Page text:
It can be somewhat disturbing how naturally we all refer to the Cloud without actually knowing how it works, what it does, and the architecture behind it. In fact, Cloud computing and Could architecture are so much a part of our daily lives, it is easy to take them for granted.

And so, in this article, we hope to explain a little about how the web works as well as dive into the anatomy of Cloud Architecture and how it fuels Cloud computing in all of its various forms. From Paas to SaaS, we’ll cover it all right here.  

And, to start off, we’ll posit that one way of understanding Cloud architecture is through Cloud Computing, and, at its heart, Cloud computing starts with services that, you guessed it, live in the Cloud.

These services, whether it is Amazon Glacier, Google Drive, iCloud, or Microsoft OneDrive, all operate on the premise that life is easier on the web.

Anatomy of Cloud Architecture and Cloud Computing

That is to say, that these services (and it doesn’t have to be just data storage) assume many individuals and businesses would rather pay a fee to a Cloud provider than own a physical, on-site data center with a mountain of technology to boot.

As it turns out, rather than paying a hefty upfront overhead for hardware and the technicians to run it, many would.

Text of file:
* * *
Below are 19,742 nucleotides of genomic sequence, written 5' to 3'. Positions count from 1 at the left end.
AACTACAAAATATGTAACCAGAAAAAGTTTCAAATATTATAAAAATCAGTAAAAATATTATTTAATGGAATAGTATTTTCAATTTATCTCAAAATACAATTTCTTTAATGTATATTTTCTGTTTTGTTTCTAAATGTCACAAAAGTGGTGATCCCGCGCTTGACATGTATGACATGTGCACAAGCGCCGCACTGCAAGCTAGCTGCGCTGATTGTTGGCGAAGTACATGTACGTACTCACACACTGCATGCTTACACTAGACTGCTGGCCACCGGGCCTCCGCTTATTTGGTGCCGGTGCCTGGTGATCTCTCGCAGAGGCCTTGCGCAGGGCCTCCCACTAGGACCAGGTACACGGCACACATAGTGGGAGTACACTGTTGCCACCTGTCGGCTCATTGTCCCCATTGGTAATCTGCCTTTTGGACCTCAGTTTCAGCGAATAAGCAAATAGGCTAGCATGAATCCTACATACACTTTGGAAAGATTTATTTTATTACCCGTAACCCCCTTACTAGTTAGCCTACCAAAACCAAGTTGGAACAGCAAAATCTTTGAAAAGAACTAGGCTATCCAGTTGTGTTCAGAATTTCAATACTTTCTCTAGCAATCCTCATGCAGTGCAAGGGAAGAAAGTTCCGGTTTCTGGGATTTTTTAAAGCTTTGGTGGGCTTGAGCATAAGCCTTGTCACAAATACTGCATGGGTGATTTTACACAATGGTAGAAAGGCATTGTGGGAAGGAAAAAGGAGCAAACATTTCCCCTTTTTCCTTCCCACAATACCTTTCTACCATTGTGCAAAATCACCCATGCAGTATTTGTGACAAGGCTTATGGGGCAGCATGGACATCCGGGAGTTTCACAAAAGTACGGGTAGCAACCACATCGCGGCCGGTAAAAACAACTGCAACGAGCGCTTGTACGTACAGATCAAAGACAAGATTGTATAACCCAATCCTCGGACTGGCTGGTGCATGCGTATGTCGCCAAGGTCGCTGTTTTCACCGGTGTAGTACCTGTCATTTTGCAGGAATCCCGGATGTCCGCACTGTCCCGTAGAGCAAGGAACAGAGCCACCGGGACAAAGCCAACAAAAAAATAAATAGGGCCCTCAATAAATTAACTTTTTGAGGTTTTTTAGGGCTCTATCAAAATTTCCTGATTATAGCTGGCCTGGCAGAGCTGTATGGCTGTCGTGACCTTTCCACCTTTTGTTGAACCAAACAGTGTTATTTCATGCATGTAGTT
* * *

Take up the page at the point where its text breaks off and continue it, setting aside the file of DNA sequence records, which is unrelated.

The benefits of offering such services, according to one source, lies in the one-size fits all mentality and in ad sales. Basically, the Cloud service providers first determine what it costs them to provide the service, and then use terms like “flat rate” or “tiered services” to cover their costs and generate revenue.

This is largely because the business that is storing 10GB of data will pay the same as the company storing 50GB of data. The object is to set the base price point well above the cost to operate and throwing in a few ads to promote moving to a higher tier to remove them.

A Range of Cloud Services All Under One Cloud

So far, we have talked a little bit about Cloud storage and how it operates, but, in fact, Cloud services can cover networking, mass mailing, database management, file conversions, streaming, booking sites, bill pay, equipment rental, middleware, online shops and sales, and more.